Douglas sat down for a conversation with Jeremy Hobson (COM’04), cohost of the NPR show Here and Now, coproduced by WBUR, prior to receiving his award. He told Hobson he enjoyed the Gotlieb exhibition, that it was “an emotional reminder” and a treat.

He said he thinks his career success can be traced in part to searching for scripts and stories that moved him, and that his interest first and foremost has always been in a movie’s theme rather than who he’d be working alongside.

“I’d rather have a little part in a good movie than a big part in a bad one,” he said. “That’s my big advice as an actor. Look at the material rather than looking at the part.”

Douglas branched out into independent feature film production after several Emmy nominations for his breakout role as a cop in the 1970s TV series The Streets of San Francisco. He produced One Flew Over the Cuckoo’s Nest, which won five Oscars in 1976, including a best picture nod for Douglas, and he has since picked wide-ranging projects that span several genres, from comedy (Romancing the Stone) to social commentary (Traffic) to off-beat dramas (Wonder Boys).

Michael Douglas holds up his Bette Davis Lifetime Achievement Award trophy at the podium after giving a reception speech.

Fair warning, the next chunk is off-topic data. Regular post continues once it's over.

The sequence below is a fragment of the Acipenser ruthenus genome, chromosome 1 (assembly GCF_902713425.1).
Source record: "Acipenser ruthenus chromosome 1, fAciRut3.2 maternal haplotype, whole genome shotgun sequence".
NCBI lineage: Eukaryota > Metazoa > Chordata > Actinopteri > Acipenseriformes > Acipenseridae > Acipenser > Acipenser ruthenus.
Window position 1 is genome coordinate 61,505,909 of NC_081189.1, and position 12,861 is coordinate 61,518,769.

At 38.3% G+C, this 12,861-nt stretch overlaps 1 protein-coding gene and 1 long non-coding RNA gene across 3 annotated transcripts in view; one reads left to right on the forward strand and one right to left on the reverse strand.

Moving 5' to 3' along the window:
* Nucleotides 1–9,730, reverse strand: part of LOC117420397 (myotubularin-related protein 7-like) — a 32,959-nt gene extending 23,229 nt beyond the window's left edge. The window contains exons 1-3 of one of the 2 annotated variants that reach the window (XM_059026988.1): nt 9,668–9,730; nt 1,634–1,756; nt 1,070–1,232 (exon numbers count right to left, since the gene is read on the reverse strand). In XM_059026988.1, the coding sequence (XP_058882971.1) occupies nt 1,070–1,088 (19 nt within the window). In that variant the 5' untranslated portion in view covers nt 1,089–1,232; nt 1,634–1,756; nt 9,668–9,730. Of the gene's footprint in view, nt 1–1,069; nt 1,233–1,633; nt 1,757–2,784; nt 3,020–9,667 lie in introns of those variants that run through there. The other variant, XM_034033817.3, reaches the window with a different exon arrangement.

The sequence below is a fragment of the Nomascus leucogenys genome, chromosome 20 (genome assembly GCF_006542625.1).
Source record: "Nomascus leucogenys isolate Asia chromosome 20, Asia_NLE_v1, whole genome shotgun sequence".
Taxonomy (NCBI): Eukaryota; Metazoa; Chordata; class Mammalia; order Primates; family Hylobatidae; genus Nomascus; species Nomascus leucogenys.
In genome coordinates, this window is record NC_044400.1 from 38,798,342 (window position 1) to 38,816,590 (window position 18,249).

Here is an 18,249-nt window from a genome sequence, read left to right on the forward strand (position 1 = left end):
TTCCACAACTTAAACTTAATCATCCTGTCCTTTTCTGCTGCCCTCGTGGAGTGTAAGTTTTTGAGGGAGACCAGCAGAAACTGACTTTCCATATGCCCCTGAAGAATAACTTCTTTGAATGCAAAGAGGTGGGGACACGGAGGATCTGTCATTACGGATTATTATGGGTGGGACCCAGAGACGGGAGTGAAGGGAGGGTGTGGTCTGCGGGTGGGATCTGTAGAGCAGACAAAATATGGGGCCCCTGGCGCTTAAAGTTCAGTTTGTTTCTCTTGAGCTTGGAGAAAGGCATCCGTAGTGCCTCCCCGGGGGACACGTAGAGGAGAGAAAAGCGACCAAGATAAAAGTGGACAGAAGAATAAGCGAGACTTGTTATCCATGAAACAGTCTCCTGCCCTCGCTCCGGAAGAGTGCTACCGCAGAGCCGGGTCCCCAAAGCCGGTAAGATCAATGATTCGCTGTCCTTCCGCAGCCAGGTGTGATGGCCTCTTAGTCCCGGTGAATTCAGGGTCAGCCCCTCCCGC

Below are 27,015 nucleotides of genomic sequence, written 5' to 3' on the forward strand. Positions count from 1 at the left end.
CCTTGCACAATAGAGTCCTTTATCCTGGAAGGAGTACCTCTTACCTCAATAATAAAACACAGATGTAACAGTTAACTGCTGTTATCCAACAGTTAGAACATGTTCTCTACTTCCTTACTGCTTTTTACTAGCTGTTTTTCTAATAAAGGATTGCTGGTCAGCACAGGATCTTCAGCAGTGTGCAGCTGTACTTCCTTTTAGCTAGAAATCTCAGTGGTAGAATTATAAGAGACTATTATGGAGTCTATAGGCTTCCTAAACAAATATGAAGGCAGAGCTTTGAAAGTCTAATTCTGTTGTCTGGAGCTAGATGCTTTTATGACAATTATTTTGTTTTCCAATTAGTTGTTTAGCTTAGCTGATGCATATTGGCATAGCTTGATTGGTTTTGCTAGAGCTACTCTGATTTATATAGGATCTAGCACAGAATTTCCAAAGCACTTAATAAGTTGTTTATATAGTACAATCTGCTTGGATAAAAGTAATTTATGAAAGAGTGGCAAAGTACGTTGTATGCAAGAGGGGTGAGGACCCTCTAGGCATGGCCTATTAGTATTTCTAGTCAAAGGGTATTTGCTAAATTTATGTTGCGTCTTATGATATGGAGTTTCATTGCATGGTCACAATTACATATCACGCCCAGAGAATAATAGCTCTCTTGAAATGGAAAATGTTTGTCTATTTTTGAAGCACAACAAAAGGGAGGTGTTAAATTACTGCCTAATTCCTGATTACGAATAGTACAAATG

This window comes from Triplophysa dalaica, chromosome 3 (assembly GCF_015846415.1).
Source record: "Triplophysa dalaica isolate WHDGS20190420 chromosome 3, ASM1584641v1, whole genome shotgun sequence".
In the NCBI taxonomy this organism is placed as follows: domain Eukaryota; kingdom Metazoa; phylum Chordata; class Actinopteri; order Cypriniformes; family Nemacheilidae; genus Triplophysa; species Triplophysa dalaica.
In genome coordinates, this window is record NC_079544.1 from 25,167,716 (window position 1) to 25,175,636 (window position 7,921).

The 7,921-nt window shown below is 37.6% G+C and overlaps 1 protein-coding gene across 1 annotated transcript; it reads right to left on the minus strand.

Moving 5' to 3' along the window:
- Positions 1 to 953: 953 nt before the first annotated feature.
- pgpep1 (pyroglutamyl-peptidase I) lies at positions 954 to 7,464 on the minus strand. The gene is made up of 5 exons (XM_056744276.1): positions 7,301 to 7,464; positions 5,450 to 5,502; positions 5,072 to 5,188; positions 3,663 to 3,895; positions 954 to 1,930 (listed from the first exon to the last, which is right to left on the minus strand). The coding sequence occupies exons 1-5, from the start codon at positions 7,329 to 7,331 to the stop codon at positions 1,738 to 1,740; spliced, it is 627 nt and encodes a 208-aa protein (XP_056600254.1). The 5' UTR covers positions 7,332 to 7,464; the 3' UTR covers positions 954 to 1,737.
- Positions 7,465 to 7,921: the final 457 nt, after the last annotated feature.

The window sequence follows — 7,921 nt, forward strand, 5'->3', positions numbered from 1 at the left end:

“People loved Gordon Gekko,” Douglas said of the 1987 role that won him an Oscar, during his address at the Howard Gotlieb Archival Research Center Wednesday night.

Some of his biggest roles have been as villains, most memorably in Wall Street. Douglas says he’s still back-slapped for his depiction of a character who famously proclaimed that greed is good.

“People loved Gordon Gekko,” he said. “If I get one more drunk Wall Street guy coming up to me and saying, ‘You’re the man, you’re the man—I want to say, ‘Hey, he went to jail.'”

Many of Douglas’ characters from that era were alpha men who found themselves in situations that often ended badly. He said that during the initial release of Fatal Attraction, where he played a married lawyer whose one-night stand turns his life into a horror show, he realized his likeability was part of his appeal in such roles. Viewers laughed at the scene of him rumpling the bedsheets to make his wife think he’d slept at home. That moment, he said, prompted one of the producers to marvel at how viewers were inclined to forgive his character because they liked him.